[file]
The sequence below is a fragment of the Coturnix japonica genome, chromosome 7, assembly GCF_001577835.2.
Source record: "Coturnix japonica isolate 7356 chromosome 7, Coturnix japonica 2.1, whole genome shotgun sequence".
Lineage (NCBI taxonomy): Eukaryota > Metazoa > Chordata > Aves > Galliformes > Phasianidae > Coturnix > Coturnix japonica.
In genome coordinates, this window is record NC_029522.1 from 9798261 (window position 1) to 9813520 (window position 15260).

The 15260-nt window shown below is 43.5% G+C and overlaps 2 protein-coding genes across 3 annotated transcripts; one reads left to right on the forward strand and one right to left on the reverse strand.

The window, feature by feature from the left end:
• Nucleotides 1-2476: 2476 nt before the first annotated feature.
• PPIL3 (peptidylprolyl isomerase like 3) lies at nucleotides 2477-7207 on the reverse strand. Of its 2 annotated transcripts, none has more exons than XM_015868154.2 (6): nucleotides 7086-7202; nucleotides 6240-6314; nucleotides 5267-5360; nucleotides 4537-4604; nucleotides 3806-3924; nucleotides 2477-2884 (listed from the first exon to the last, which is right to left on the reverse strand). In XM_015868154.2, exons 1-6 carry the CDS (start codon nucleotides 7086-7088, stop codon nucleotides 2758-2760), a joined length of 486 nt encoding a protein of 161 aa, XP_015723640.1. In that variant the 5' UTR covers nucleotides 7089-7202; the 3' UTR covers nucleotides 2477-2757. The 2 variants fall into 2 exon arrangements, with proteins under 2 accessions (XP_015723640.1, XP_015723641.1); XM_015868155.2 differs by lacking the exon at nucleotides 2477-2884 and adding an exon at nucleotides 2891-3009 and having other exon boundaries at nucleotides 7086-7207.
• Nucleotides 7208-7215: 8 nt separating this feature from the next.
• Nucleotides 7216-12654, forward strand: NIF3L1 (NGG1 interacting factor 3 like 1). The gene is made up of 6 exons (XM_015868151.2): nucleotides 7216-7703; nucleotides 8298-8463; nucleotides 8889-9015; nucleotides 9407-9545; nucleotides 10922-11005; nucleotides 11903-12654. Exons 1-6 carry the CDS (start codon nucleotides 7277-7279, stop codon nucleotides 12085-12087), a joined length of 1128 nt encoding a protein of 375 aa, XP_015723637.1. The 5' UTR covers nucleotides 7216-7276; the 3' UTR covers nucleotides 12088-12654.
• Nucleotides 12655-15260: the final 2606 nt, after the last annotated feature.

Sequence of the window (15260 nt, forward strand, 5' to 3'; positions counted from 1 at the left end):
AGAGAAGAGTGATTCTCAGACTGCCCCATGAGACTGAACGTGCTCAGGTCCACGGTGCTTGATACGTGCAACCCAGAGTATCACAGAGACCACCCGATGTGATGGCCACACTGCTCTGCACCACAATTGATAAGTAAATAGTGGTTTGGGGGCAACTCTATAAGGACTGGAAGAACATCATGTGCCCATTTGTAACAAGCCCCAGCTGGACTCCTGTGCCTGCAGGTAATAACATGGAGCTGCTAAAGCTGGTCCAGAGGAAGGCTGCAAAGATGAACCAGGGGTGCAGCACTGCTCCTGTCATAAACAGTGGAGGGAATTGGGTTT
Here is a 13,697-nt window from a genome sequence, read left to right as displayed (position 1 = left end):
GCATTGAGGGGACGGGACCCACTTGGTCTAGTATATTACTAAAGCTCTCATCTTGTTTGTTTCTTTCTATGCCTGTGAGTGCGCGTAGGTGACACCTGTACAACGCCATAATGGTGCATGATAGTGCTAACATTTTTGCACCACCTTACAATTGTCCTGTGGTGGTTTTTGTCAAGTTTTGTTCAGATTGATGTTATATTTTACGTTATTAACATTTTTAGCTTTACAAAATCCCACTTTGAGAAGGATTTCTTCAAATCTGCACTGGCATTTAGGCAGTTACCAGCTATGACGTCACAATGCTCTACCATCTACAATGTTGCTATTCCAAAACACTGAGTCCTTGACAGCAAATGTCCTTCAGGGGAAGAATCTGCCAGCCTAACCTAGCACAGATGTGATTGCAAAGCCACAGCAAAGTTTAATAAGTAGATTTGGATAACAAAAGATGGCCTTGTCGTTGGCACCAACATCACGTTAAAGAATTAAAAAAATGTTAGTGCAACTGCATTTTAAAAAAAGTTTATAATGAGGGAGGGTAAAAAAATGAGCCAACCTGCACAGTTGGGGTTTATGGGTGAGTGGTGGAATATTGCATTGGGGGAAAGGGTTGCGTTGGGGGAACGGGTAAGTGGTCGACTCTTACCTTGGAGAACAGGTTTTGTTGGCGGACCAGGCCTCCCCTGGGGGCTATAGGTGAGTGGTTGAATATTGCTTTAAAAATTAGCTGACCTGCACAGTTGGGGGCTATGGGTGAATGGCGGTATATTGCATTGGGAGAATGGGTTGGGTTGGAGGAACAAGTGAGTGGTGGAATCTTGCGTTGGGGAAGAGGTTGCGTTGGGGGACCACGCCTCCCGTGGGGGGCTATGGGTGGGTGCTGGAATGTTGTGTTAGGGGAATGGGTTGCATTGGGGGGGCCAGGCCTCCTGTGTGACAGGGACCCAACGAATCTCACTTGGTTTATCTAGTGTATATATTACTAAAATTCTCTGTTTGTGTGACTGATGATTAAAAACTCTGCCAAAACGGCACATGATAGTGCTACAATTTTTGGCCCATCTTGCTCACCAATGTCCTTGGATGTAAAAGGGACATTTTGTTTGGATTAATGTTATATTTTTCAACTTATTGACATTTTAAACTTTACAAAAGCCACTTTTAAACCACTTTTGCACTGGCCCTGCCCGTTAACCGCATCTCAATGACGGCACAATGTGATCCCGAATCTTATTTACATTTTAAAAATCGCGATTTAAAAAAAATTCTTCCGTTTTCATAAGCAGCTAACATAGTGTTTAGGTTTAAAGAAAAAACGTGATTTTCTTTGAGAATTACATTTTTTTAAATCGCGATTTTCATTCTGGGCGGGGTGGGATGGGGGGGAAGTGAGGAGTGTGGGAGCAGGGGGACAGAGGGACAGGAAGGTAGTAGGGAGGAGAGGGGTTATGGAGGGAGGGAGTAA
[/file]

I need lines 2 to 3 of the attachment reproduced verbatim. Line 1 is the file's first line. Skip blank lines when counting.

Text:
Source record: "Coturnix japonica isolate 7356 chromosome 7, Coturnix japonica 2.1, whole genome shotgun sequence".
Lineage (NCBI taxonomy): Eukaryota > Metazoa > Chordata > Aves > Galliformes > Phasianidae > Coturnix > Coturnix japonica.